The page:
On Science and Humanities

Chris Mooney on connections:

If science today isn’t learning much from the humanities, neither is it learning enough from those with expertise in politics or in communication. And it shows. Consider the experience of American science in the 2000s. Despite producing more Ph.D.s than ever—with 29,854 in 2006 representing an all-time high according to the National Science Foundation—science found itself continually outraged by inaccurate media coverage of science; poor science education and widespread public science illiteracy; a resurgence of anti-evolutionism; and the Bush administration’s assault on scientific expertise on issues like climate change.

Science today doesn’t have any problem producing; but it has a huge problem connecting.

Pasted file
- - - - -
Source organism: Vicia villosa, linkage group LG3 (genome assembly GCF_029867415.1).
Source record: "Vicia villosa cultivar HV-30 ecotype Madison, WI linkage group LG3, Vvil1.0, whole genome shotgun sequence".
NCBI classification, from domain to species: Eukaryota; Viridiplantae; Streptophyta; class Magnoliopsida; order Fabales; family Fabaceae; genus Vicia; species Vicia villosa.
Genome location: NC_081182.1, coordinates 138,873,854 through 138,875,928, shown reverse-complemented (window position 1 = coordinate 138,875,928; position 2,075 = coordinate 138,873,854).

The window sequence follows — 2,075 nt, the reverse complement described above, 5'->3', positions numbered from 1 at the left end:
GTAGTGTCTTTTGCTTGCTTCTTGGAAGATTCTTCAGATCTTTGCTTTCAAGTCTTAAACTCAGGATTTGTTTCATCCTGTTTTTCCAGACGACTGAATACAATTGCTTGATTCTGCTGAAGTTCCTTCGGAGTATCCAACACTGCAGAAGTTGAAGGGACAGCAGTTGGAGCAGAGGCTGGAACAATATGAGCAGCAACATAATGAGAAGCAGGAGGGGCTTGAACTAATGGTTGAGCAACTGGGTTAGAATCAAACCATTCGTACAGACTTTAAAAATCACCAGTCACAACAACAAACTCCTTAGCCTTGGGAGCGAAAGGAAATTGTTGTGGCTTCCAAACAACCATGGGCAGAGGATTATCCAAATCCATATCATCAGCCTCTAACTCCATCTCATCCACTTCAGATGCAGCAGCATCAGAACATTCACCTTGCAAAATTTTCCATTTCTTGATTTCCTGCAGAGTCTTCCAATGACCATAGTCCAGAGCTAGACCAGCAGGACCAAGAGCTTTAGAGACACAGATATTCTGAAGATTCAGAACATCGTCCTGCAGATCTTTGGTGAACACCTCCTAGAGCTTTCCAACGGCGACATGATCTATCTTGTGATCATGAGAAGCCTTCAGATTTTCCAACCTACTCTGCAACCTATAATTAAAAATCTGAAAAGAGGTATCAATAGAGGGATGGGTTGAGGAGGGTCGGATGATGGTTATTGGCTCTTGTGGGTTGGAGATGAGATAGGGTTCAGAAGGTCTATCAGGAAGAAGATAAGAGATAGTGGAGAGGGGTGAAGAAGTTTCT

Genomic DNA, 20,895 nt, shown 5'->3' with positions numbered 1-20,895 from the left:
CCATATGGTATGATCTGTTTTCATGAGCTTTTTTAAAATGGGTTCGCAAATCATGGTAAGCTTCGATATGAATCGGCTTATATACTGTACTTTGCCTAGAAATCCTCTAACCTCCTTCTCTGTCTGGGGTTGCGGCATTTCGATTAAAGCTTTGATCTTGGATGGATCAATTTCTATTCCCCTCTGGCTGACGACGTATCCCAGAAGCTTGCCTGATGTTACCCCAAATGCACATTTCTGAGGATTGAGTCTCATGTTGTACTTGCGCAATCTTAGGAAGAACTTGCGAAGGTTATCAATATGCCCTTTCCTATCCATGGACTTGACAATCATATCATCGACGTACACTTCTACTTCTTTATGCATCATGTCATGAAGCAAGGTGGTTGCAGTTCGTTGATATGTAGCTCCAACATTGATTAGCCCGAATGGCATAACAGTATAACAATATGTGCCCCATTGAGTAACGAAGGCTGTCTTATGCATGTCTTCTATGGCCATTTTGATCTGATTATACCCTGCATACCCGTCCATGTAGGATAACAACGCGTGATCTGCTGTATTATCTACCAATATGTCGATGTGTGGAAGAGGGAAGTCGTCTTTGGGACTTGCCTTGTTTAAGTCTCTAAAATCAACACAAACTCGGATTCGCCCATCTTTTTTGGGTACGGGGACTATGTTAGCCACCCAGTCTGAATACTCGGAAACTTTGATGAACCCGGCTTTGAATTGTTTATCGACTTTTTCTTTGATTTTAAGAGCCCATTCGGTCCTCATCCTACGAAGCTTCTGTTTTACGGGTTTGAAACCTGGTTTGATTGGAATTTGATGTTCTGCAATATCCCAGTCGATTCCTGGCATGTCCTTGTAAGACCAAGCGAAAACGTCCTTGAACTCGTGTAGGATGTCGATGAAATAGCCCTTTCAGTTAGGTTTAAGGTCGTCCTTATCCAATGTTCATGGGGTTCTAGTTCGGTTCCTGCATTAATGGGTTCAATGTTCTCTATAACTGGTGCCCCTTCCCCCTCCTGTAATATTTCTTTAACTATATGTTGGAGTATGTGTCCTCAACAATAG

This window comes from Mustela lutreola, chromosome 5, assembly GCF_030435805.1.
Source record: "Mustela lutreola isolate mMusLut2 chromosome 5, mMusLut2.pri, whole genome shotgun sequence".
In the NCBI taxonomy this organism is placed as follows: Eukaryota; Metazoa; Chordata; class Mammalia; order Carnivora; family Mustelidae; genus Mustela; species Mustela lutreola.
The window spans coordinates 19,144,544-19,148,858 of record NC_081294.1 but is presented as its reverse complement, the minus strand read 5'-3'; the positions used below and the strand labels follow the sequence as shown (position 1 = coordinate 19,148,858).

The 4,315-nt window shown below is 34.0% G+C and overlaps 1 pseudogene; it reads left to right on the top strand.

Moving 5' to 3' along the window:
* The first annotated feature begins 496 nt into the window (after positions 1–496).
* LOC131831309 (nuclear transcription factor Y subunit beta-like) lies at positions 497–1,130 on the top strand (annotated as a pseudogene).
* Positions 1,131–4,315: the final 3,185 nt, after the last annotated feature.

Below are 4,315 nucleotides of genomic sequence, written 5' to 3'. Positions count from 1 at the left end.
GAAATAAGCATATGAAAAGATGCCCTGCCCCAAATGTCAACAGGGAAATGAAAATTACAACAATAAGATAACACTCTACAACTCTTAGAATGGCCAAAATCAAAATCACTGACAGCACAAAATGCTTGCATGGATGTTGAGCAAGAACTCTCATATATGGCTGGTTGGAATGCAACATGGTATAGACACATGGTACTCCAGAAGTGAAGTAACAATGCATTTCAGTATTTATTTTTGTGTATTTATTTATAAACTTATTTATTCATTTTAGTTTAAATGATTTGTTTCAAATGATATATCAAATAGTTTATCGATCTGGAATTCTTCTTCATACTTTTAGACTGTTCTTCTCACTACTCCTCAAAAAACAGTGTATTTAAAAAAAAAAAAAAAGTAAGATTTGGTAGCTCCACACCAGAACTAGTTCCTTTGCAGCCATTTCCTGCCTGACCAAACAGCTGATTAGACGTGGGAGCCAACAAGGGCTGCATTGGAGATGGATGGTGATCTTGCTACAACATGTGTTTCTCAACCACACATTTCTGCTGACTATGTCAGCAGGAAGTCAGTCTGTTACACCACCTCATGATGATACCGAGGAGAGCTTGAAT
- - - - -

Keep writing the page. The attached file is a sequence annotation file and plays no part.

Alas, while some in science are beginning to recognize this problem, for others it still remains off the radar. Part of the problem may be that science convinced itself, not so long ago, that it had actually vanquished the problem highlighted by Snow. In particular, about a decade or more ago came claims (originating with literary agent John Brockman) that a so-called “third culture” had come to the rescue and bridged the gap. “Third culture” scientists were typically thought of as including people like E.O. Wilson, Stephen Jay Gould, Stephen Pinker, and especially Richard Dawkins. During the 1990s and beyond, these scientists sold lots of popular books—and that, of course, represented a core element of their success.